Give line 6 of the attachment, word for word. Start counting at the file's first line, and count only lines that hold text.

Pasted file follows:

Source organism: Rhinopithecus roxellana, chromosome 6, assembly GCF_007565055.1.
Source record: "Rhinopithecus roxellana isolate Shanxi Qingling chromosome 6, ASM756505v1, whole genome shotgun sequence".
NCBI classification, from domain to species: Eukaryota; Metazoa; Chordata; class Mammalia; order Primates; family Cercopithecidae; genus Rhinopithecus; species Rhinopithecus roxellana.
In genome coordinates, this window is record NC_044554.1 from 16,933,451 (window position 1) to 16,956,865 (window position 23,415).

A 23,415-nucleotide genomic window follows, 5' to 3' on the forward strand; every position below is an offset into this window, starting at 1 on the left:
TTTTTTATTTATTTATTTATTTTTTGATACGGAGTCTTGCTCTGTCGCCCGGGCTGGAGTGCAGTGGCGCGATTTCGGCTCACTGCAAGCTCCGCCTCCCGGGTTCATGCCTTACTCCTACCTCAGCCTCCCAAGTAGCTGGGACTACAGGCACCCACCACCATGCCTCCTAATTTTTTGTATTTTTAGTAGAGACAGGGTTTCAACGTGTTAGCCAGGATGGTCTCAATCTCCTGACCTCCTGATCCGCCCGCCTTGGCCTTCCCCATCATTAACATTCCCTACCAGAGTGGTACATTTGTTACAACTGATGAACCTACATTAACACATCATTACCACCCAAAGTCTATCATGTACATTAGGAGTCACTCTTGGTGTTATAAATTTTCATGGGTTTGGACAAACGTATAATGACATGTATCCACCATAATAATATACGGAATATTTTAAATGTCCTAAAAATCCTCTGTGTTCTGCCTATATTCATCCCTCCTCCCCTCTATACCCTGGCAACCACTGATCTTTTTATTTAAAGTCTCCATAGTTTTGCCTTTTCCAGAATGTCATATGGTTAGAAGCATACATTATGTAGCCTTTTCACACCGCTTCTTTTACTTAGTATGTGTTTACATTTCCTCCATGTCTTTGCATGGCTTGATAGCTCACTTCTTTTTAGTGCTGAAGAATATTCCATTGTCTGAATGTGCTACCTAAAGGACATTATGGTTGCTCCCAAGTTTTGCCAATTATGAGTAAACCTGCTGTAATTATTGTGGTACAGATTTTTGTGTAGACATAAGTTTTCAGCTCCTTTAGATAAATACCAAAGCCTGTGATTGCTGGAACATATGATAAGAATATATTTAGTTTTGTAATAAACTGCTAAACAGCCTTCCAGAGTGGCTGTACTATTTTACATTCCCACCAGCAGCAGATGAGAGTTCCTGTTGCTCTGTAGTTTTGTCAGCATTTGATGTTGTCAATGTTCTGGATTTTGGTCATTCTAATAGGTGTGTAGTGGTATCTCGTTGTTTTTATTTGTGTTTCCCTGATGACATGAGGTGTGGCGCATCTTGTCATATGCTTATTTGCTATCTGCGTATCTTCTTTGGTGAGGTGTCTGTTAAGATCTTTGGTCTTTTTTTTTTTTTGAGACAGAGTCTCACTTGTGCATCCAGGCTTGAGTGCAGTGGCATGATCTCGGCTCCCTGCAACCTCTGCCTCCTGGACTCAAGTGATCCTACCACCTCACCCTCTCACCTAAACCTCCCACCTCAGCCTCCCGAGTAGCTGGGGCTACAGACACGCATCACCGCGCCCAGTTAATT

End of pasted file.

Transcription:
TTTTTTATTTATTTATTTATTTTTTGATACGGAGTCTTGCTCTGTCGCCCGGGCTGGAGTGCAGTGGCGCGATTTCGGCTCACTGCAAGCTCCGCCTCCCGGGTTCATGCCTTACTCCTACCTCAGCCTCCCAAGTAGCTGGGACTACAGGCACCCACCACCATGCCTCCTAATTTTTTGTATTTTTAGTAGAGACAGGGTTTCAACGTGTTAGCCAGGATGGTCTCAATCTCCTGACCTCCTGATCCGCCCGCCTTGGCCTTCCCCATCATTAACATTCCCTACCAGAGTGGTACATTTGTTACAACTGATGAACCTACATTAACACATCATTACCACCCAAAGTCTATCATGTACATTAGGAGTCACTCTTGGTGTTATAAATTTTCATGGGTTTGGACAAACGTATAATGACATGTATCCACCATAATAATATACGGAATATTTTAAATGTCCTAAAAATCCTCTGTGTTCTGCCTATATTCATCCCTCCTCCCCTCTATACCCTGGCAACCACTGATCTTTTTATTTAAAGTCTCCATAGTTTTGCCTTTTCCAGAATGTCATATGGTTAGAAGCATACATTATGTAGCCTTTTCACACCGCTTCTTTTACTTAGTATGTGTTTACATTTCCTCCATGTCTTTGCATGGCTTGATAGCTCACTTCTTTTTAGTGCTGAAGAATATTCCATTGTCTGAATGTGCTACCTAAAGGACATTATGGTTGCTCCCAAGTTTTGCCAATTATGAGTAAACCTGCTGTAATTATTGTGGTACAGATTTTTGTGTAGACATAAGTTTTCAGCTCCTTTAGATAAATACCAAAGCCTGTGATTGCTGGAACATATGATAAGAATATATTTAGTTTTGTAATAAACTGCTAAACAGCCTTCCAGAGTGGCTGTACTATTTTACATTCCCACCAGCAGCAGATGAGAGTTCCTGTTGCTCTGTAGTTTTGTCAGCATTTGATGTTGTCAATGTTCTGGATTTTGGTCATTCTAATAGGTGTGTAGTGGTATCTCGTTGTTTTTATTTGTGTTTCCCTGATGACATGAGGTGTGGCGCATCTTGTCATATGCTTATTTGCTATCTGCGTATCTTCTTTGGTGAGGTGTCTGTTAAGATCTTTGGTCTTTTTTTTTTTTTGAGACAGAGTCTCACTTGTGCATCCAGGCTTGAGTGCAGTGGCATGATCTCGGCTCCCTGCAACCTCTGCCTCCTGGACTCAAGTGATCCTACCACCTCACCCTCTCACCTAAACCTCCCACCTCAGCCTCCCGAGTAGCTGGGGCTACAGACACGCATCACCGCGCCCAGTTAATT